Q & A
No good options as Iraq crisis escalates, Engel says
By Shant Shahrigian
Riverdale’s Rep. Eliot Engel is the ranking Democrat on the House of Representatives’ Foreign Affairs Committee. Last week, he weighed in on a variety of international and domestic issues.
What is the responsibility of the U.S. toward Iraq as the extremist Islamic State in Iraq and Syria threatens the country with civil war?
I don’t think that we can write it off and say it’s on the other side of the world; they’re all crazy. That’s what the west did with Afghanistan after the Russians rode out of Afghanistan: we walked away and allowed Afghanistan to become a no man’s land. Al Qaeda stepped in and organized and the result was Sept. 11, 2001
We cannot allow these no man’s lands to accumulate and look the other way because they will sure as hell start organizing again for another terrorist attack on the U.S. homeland.
The question that’s harder is what do we do about it.
[Iraqi Prime Minister Nouri al-] Maliki has got to be more inclusive and reach out. He’s got to build a multi-ethnic Iraq. If he doesn’t do that, it’s not going to be enough. We’ve got to be sure to work with the Iraqi government, try to give them support, but again be very, very careful not to get in to another kind of a war.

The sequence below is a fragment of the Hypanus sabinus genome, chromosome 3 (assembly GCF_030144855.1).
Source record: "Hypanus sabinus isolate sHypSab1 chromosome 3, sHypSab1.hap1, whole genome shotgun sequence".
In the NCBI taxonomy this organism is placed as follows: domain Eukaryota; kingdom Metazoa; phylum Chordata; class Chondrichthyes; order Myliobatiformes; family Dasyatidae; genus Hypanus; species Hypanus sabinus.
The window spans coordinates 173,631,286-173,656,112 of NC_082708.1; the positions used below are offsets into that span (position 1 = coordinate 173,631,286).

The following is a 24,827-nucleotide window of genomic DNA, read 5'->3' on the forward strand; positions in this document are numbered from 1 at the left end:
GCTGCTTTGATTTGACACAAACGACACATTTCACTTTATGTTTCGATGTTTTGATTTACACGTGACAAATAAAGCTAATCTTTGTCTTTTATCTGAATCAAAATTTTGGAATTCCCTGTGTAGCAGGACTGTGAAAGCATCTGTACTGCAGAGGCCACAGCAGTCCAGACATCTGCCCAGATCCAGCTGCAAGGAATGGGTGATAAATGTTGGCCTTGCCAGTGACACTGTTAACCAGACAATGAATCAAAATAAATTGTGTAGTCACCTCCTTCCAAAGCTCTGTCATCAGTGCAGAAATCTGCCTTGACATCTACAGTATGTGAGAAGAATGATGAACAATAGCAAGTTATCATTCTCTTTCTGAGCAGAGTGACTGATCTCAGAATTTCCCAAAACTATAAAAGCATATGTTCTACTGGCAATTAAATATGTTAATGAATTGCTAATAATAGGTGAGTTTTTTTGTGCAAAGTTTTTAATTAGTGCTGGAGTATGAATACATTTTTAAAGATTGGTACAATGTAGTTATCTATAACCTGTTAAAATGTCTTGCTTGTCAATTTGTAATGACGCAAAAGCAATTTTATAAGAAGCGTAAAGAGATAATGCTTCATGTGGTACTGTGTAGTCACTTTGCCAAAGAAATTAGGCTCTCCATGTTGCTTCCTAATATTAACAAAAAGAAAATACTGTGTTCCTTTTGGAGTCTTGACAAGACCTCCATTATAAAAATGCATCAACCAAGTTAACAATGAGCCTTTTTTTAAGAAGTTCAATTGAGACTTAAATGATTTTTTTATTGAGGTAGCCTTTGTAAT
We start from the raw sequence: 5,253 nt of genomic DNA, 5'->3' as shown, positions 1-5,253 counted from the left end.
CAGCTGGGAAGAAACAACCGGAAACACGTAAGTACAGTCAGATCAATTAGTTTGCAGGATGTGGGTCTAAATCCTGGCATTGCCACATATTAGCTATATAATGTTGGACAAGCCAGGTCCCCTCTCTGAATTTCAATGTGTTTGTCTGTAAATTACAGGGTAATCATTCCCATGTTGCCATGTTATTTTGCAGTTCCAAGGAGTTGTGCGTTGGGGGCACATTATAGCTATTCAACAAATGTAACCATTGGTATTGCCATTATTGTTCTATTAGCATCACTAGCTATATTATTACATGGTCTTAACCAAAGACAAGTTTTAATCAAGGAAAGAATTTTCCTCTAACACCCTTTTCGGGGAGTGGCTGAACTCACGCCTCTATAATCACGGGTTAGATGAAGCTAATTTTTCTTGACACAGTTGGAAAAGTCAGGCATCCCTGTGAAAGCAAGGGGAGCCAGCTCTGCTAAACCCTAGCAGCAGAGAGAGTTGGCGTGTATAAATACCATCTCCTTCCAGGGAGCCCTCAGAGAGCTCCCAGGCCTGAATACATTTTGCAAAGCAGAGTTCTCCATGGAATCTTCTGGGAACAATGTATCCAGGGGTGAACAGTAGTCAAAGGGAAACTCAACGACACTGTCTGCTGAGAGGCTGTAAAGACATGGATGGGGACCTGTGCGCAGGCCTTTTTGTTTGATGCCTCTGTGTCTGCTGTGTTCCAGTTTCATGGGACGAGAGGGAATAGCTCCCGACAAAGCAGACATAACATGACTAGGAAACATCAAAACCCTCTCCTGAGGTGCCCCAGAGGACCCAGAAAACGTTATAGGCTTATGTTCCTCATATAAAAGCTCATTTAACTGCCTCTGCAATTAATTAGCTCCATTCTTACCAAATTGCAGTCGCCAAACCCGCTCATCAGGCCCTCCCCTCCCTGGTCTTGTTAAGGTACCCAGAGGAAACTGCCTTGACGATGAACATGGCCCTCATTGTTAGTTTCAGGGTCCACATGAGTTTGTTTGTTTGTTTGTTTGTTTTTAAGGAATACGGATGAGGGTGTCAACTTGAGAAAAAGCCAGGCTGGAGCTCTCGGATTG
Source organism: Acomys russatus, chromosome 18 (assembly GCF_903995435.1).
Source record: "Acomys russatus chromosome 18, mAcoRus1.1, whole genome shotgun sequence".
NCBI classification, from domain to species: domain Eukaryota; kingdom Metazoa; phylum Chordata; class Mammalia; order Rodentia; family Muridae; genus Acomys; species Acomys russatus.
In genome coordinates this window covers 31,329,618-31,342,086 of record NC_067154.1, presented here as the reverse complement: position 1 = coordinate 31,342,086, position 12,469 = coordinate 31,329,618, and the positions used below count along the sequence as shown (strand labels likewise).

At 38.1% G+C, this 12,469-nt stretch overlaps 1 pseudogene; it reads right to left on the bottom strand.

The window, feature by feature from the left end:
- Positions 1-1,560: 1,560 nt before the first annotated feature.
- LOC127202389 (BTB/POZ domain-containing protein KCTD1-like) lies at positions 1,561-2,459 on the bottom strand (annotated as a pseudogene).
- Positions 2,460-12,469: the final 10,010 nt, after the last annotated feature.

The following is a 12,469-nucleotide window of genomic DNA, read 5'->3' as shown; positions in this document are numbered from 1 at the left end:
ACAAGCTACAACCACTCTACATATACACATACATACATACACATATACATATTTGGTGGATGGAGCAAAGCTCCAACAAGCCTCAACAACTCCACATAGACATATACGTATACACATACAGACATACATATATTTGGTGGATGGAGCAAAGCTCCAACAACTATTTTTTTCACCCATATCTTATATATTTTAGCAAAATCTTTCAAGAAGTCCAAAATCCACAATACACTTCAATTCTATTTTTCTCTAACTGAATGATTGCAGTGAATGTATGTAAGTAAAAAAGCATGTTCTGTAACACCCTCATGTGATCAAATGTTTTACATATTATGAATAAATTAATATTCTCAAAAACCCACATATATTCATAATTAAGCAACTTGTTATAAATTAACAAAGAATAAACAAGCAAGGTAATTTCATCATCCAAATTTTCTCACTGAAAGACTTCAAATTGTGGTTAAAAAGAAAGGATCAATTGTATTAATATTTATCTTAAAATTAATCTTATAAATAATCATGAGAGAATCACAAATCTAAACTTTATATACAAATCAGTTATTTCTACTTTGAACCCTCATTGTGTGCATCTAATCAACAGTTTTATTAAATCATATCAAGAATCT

The truth is, right now there are no good choices in Iraq. It’s a very, very dire situation. It almost makes you long for the good old days of Saddam Hussein, and I never thought I’d say that.
What do you think of the USA Freedom Act aimed at curbing collection of ordinary Americans’ data?
Obviously, there’s more that we have to do in that area. We just don’t want a big brother government where people are telling us, trust me, we know better. On the other hand, we don’t want to tie the hands of the people trying to bring down the bad guys.
Do you think the USA Freedom Act will prevent the Foreign Intelligence Surveillance Court (FISA), which authorizes certain National Security Agency requests, from being a rubber stamp?
I’ve always been troubled by the FISA court. We had the original bill [the USA Patriot Act empowering FISA] right after 9/11, and I voted for it. And I have voted against it every time since.